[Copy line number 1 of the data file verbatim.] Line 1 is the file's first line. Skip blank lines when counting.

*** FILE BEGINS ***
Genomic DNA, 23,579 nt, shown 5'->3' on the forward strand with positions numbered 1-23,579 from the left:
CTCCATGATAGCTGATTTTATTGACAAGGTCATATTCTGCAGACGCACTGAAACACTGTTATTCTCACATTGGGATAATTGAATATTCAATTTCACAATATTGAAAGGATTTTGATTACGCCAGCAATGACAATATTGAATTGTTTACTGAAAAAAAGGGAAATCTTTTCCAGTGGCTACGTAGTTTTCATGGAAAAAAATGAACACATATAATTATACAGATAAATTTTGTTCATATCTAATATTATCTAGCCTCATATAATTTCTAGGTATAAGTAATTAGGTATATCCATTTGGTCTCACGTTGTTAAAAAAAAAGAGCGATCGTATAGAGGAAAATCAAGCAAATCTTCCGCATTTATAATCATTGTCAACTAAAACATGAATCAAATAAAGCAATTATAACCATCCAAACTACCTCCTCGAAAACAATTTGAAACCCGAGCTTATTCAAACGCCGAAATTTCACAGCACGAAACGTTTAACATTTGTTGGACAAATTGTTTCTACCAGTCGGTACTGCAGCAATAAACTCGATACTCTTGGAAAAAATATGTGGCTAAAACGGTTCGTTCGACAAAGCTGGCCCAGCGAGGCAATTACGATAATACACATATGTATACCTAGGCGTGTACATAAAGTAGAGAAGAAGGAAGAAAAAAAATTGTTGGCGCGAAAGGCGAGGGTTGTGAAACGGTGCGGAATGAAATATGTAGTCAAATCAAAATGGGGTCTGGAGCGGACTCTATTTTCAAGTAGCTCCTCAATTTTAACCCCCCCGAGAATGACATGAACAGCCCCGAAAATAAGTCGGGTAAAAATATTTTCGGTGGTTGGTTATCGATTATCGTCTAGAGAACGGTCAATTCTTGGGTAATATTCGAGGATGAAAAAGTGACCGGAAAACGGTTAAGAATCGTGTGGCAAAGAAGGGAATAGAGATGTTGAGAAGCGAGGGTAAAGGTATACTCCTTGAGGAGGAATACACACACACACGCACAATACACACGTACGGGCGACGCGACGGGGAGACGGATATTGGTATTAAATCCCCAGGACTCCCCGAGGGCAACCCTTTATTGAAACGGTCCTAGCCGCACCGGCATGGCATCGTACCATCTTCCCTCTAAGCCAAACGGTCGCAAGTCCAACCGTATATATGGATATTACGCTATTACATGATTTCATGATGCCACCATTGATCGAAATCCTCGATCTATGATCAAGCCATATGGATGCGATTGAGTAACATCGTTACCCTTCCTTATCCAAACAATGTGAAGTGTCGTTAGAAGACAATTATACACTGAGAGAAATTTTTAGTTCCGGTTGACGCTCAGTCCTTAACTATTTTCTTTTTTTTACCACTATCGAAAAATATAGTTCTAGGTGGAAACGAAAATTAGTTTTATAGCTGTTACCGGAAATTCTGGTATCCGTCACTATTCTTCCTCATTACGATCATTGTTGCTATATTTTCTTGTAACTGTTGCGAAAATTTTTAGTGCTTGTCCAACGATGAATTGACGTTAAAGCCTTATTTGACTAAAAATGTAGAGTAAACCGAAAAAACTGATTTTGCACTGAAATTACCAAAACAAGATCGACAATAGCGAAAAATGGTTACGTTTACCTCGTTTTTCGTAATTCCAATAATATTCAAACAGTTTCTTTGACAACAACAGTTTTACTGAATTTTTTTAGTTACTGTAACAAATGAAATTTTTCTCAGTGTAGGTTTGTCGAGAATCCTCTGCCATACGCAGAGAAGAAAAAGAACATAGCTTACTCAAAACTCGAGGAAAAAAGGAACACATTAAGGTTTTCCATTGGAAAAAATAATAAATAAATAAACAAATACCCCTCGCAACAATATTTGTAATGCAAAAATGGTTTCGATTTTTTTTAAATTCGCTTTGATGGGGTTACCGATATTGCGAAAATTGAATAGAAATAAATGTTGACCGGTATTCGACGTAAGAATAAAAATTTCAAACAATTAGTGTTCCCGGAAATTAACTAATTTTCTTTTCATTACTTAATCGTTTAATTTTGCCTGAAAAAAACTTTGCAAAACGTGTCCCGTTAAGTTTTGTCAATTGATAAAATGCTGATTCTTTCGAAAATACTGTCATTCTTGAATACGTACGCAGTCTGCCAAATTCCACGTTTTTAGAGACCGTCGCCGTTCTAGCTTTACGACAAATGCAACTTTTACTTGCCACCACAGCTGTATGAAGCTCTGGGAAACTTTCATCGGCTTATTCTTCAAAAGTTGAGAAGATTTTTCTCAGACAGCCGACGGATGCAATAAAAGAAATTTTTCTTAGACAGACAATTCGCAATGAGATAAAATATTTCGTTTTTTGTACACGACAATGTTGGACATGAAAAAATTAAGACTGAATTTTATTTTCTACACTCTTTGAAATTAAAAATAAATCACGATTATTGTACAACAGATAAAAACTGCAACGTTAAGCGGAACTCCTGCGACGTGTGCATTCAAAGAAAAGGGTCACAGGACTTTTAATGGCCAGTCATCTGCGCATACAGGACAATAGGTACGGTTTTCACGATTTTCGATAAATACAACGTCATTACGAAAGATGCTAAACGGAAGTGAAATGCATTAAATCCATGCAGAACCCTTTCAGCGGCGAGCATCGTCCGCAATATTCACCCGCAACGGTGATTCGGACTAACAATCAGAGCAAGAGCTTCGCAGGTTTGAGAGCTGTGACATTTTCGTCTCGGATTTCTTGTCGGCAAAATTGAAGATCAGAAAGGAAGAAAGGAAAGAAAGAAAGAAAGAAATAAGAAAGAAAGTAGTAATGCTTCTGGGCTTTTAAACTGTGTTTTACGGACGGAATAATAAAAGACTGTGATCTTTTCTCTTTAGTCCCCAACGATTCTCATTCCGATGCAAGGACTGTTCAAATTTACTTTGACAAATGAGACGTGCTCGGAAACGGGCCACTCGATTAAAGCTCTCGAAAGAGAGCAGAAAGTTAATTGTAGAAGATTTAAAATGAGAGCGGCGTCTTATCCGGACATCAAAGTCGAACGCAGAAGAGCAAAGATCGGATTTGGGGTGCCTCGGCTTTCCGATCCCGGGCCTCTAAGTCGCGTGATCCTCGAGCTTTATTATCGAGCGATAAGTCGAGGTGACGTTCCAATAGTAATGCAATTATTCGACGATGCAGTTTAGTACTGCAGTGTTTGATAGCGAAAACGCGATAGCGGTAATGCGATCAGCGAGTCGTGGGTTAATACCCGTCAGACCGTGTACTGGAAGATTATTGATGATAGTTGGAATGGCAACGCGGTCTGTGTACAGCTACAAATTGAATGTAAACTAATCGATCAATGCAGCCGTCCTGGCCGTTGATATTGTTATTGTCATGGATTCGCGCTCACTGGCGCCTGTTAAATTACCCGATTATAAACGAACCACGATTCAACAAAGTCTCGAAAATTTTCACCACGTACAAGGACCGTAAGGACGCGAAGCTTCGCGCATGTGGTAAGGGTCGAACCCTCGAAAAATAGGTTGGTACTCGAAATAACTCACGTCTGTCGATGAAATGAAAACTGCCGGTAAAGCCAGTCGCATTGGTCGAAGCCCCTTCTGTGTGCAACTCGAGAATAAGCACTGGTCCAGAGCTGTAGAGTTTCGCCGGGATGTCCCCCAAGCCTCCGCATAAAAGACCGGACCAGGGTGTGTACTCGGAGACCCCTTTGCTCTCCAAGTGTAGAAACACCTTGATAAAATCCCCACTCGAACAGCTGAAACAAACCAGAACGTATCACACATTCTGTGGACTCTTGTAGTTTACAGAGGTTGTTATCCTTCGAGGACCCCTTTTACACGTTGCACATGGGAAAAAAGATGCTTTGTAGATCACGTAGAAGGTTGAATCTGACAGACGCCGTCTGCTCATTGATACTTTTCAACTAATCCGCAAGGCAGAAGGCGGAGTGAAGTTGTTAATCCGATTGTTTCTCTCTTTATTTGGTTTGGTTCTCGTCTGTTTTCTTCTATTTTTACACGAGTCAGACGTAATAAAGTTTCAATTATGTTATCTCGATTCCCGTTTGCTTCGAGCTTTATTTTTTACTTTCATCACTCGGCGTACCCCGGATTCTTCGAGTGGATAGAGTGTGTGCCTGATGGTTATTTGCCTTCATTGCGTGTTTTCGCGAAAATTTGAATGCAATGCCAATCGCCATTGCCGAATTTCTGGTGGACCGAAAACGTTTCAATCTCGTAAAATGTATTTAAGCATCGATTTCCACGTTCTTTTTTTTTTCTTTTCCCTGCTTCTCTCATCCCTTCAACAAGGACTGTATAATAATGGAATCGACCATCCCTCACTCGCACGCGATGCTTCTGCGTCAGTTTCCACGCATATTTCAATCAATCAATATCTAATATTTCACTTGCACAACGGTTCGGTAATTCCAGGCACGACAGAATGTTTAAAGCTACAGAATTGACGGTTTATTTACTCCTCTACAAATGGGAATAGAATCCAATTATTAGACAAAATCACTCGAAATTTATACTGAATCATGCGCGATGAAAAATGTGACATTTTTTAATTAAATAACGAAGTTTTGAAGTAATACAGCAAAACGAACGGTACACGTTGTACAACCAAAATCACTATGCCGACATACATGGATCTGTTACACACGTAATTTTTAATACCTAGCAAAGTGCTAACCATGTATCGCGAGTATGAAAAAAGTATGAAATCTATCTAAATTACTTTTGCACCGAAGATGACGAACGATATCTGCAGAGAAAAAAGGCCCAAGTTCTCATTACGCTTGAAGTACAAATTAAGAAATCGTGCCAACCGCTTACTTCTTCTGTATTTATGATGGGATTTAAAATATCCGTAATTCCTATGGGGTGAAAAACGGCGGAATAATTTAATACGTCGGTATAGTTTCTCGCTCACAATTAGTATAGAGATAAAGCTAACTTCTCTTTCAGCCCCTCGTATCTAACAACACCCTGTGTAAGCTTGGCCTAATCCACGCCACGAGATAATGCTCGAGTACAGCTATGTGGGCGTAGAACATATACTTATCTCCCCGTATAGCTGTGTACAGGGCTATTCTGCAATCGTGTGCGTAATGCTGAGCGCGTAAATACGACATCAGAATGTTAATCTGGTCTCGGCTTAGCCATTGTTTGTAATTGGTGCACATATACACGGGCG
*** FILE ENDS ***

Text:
Genomic DNA, 23,579 nt, shown 5'->3' on the forward strand with positions numbered 1-23,579 from the left: